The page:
So, as you know, I was reading ‘Life of Pi’ for the BBC 100 book list. I have to say it was the most amazing book I’ve read thus far. And I just found out that a movie is coming out this November for it! Oh please, Ang Lee, I beg of you: DO THIS BOOK JUSTICE!
Ahem. Anyway. Moving on . . .
If you don’t know already, the book revolves around a young boy who is stranded in the Pacific ocean with a Bengal tiger named Richard Parker. Not even kidding. Does that not sound phenomenal? It starts off with a man wandering all over India. He meets a man who tells him “Let me tell you a story that will make you believe in God.” What? Really? I believe the man wandering was an atheist, so I’m sure he was a bit skeptical about a story being able to sway him so powerfully to the opposite side of his faithless spectrum.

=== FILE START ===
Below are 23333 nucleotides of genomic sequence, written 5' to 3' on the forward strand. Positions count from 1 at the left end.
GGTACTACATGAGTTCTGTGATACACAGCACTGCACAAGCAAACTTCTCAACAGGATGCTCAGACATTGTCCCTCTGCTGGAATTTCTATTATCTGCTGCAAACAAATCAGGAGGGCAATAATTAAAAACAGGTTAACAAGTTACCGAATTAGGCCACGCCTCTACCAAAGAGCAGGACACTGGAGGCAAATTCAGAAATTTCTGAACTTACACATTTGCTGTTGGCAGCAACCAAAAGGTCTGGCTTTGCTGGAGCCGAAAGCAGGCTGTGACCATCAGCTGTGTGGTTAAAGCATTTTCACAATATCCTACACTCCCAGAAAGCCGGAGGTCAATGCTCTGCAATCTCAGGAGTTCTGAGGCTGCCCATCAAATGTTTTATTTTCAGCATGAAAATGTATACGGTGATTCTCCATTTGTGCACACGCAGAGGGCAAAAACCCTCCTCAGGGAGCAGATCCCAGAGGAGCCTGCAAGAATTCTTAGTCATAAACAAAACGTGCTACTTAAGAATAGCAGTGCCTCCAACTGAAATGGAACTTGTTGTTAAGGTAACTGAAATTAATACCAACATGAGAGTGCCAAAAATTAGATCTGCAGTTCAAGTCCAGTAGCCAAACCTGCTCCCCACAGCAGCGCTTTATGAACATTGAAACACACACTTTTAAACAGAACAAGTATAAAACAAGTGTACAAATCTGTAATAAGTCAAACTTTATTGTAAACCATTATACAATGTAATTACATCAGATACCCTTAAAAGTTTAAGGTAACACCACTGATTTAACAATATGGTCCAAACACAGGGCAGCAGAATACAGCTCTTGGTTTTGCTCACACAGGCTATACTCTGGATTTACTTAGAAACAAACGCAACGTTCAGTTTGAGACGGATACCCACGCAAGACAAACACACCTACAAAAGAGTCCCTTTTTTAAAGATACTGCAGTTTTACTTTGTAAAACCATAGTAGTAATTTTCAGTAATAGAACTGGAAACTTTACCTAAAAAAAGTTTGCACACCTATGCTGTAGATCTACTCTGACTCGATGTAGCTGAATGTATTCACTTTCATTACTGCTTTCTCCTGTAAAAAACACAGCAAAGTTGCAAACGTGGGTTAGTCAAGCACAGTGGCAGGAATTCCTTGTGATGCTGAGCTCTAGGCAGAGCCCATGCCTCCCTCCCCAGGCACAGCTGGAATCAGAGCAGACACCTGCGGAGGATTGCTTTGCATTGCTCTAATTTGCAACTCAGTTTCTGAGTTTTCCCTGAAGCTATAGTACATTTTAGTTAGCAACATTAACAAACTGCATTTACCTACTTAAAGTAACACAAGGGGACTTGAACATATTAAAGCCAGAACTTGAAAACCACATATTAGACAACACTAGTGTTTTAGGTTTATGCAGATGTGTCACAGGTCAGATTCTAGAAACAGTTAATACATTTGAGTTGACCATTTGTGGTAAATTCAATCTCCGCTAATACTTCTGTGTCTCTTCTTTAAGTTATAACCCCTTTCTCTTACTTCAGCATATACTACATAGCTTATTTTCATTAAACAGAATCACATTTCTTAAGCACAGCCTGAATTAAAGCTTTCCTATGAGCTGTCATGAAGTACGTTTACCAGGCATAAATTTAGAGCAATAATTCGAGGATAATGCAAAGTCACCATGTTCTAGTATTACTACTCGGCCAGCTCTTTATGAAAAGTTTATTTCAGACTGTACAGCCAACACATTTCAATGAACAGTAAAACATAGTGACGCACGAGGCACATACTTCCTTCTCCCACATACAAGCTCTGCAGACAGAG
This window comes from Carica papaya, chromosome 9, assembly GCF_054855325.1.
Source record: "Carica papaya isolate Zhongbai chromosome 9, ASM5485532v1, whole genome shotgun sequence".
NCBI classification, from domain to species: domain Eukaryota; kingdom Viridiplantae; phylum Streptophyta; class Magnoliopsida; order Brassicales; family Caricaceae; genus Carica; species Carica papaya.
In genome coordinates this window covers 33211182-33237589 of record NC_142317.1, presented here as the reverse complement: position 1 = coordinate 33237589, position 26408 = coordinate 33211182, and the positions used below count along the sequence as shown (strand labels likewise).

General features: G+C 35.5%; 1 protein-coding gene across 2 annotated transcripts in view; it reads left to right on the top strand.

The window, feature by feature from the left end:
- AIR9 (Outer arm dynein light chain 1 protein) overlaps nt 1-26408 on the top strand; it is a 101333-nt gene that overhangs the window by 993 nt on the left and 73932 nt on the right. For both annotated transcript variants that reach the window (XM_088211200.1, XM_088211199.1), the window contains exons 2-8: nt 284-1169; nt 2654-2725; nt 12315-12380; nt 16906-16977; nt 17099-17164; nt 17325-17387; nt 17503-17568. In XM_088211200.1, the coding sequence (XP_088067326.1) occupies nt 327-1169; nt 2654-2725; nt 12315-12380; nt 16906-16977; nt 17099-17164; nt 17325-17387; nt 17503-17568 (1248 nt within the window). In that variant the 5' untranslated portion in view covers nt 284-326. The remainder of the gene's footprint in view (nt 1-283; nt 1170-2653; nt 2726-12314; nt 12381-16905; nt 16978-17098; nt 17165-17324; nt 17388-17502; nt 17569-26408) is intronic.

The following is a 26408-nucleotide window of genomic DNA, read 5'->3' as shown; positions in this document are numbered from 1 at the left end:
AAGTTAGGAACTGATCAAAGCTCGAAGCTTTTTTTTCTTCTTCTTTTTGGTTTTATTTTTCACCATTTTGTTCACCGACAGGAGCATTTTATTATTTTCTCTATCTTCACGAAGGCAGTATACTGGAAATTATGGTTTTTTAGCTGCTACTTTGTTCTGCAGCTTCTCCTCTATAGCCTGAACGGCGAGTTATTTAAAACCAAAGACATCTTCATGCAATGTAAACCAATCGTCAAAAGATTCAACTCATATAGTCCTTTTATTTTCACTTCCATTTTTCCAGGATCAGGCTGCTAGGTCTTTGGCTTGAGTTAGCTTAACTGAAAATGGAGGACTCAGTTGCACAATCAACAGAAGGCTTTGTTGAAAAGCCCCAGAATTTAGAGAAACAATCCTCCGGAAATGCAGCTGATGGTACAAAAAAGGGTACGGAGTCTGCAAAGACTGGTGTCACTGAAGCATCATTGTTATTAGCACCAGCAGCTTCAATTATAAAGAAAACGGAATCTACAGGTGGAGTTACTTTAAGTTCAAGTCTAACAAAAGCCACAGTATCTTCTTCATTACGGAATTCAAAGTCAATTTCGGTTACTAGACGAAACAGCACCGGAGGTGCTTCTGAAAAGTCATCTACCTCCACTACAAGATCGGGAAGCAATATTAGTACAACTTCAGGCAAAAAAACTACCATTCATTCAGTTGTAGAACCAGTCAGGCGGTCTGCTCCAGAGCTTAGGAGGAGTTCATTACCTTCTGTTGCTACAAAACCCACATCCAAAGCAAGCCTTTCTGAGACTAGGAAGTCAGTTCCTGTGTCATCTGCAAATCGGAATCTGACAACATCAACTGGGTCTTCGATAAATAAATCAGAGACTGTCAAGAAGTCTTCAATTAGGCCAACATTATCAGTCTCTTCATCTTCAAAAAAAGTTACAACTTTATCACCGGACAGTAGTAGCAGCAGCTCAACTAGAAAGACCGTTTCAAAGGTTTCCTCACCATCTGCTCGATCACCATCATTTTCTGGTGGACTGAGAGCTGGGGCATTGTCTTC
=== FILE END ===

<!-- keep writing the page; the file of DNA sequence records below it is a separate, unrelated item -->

The end . . . was bottomless. It was never-ending. As one of the critics’ said, it makes you not want to stop reading once the pages run out. Seriously . . . I suggest you read this.
So, I read ‘Life of Pi’. I went from phenomenal book to a dreadfully boring and frustrating ‘classic’ called ‘Vanity Fair’ by William Makepeace Thackeray. I’m having such a hard time with this book that I almost want to just throw it out the window and move on. At least in this last chapter it took on an interesting turn of events that is slightly more amusing than everything else that has gone on.
Can anyone tell me why ‘Vanity Fair’ is a classic? I’m not being rhetorical; I just can’t seem to find a reason as to why it’s so great. I shall drudge on, though!